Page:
The Covid-19 pandemic has disrupted the global economy as economic activities have to come a halt in developed and developing economies. The impact on the capital markets is also seen as investors look for a safe haven to park their money, What’s in it for the lenders in the financial system? Where are the opportunities and challenges?
As we close for the financial year, the Reserve Bank of India(RBI) has, to the relief of borrowers and lenders, announced temporary measures on March 27, 2020 to arrestany disruption caused by COVID -19. These measures give financial institutions few days before financial year end to enter into and provide for innovative trades in the current financial year. On the other hand, for corporate India, it is a path just half way walked as these measures are largely in the nature of deferment and not financial waivers.
At a policy level, RBI expects banks in India to collect interest andwhile it has not waived charging of interest, RBI has now ‘permitted’ all lending institutions within its supervisory regime to grant a moratorium to borrowers on payments for instalments falling due between March 1, 2020 and May 31, 2020 for term and working capital loans. The key aspect of RBI’s package is that dispensation is to be granted to those borrowers whose ability to service debt has been affected by COVID-19. Although, interest continues to accrue during moratorium and payment is deferred post May 2020. As capital relief to the lenders, RBI has provided that lenders will not have to provision for or adversely classify any borrowing account solely on account of granting such leeway.
Unlike commercial contracts, financing contracts usually do not contain terms which permit a borrower to ‘walk away’ from their obligations on account of unforeseeable events. To the contrary, such events may bring a material adverse change in the business of the borrower and give lenders a right to invoke an event of default and accelerate the loan. But, desperate times call for desperate measures – while it is established that no lender is going to accelerate on account of Covid-19, factors existing prior to Covid-19 may still enable lenders to enforce financing documents.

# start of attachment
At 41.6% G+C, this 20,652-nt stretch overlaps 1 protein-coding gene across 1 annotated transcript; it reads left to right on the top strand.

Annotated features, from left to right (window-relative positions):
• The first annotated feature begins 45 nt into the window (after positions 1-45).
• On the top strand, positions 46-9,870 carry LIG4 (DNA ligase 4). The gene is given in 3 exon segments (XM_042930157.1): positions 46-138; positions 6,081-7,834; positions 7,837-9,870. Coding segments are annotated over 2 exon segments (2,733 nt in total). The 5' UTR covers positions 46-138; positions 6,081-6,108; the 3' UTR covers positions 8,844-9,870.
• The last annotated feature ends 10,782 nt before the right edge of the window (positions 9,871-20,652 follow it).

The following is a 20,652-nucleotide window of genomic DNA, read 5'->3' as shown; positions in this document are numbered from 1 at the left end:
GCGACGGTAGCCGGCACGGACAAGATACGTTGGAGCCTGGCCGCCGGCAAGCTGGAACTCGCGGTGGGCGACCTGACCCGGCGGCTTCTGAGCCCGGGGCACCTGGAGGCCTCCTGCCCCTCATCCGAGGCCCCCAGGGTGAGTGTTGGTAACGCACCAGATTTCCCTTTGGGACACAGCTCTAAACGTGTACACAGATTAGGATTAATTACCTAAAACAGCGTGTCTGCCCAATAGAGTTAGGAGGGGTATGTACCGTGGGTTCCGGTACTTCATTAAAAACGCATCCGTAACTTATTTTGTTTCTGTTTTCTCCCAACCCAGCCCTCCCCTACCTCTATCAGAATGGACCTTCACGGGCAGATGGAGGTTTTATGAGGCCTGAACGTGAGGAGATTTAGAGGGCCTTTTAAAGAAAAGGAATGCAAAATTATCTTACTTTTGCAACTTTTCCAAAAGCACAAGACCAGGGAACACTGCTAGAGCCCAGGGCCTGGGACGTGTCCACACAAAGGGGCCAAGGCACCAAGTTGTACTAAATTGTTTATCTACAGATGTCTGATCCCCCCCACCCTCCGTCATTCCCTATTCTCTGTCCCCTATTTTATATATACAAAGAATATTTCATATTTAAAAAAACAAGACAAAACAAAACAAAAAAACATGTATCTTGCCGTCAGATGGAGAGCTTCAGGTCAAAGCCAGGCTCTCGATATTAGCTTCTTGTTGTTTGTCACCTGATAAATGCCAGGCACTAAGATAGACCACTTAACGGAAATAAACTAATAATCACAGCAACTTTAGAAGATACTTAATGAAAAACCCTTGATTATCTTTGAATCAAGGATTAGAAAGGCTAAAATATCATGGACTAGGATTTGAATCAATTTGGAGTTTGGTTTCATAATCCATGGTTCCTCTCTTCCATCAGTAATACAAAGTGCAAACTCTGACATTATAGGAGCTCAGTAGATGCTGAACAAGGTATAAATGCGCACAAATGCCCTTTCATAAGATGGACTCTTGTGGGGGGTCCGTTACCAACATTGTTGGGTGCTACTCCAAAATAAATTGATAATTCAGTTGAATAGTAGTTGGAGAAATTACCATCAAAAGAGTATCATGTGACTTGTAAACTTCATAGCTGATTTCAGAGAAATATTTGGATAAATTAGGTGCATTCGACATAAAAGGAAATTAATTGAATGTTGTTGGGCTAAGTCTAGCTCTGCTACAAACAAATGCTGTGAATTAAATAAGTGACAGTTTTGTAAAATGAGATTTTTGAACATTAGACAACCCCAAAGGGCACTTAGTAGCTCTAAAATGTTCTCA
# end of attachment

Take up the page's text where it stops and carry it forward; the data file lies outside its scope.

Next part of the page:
The Indian loan market, in light of the restrictions on end use and accessibility to foreign investors, is limited to two-fold avenues – loans and bonds. Foreign Portfolio Investor (FPI) investments in non-convertible debentures is now a norm and a preferred lending tool. While, RBI has provided some latitude on loans, there is no similar benefit extended to bonds. There is no stipulation by SEBI either, probably rightfully so on account of jurisdictional issues, on how FPIs should treat bonds. Borrowers who have treated debentures as their preferred route for borrowing, would need to proactivelyseek waivers, which would, require significant negotiation in the present times.
A window on a new product, which has otherwise been quite controversial, has now been opened to leverage the volatility on Indian Rupee. Indian Banks operating in IFSCs and IBUs have been permitted to deal in ‘non-deliverableforwards’ involved in rupee with non-resident entities. Foreign banks operating in India would view this as a welcome change, given the regulatory scrutiny this product has undergone in the past. Additionally, on the OTC derivatives front, the RBI has provided a further breathing space to banks to not calculate non centrally cleared trades for reckoning large exposures.
A healthy banking system is the backbone of any economy. From the days of the 2008 financial crisis to the present date, the RBI has been cautious in allowing innovative products in the financing space and the measures by RBI have largely yielded results by insulating India from being adversely impacted by the stress across the world. As hope is eternal, there is a general belief that even through COVID-19 the markets for existing loans should come out largely unscathed. Fresh access to capital and the risks that banks would be willing to take once all this tides over and most importantly the recourse to the insolvency courts in case of defaults, would each be a story for another day!
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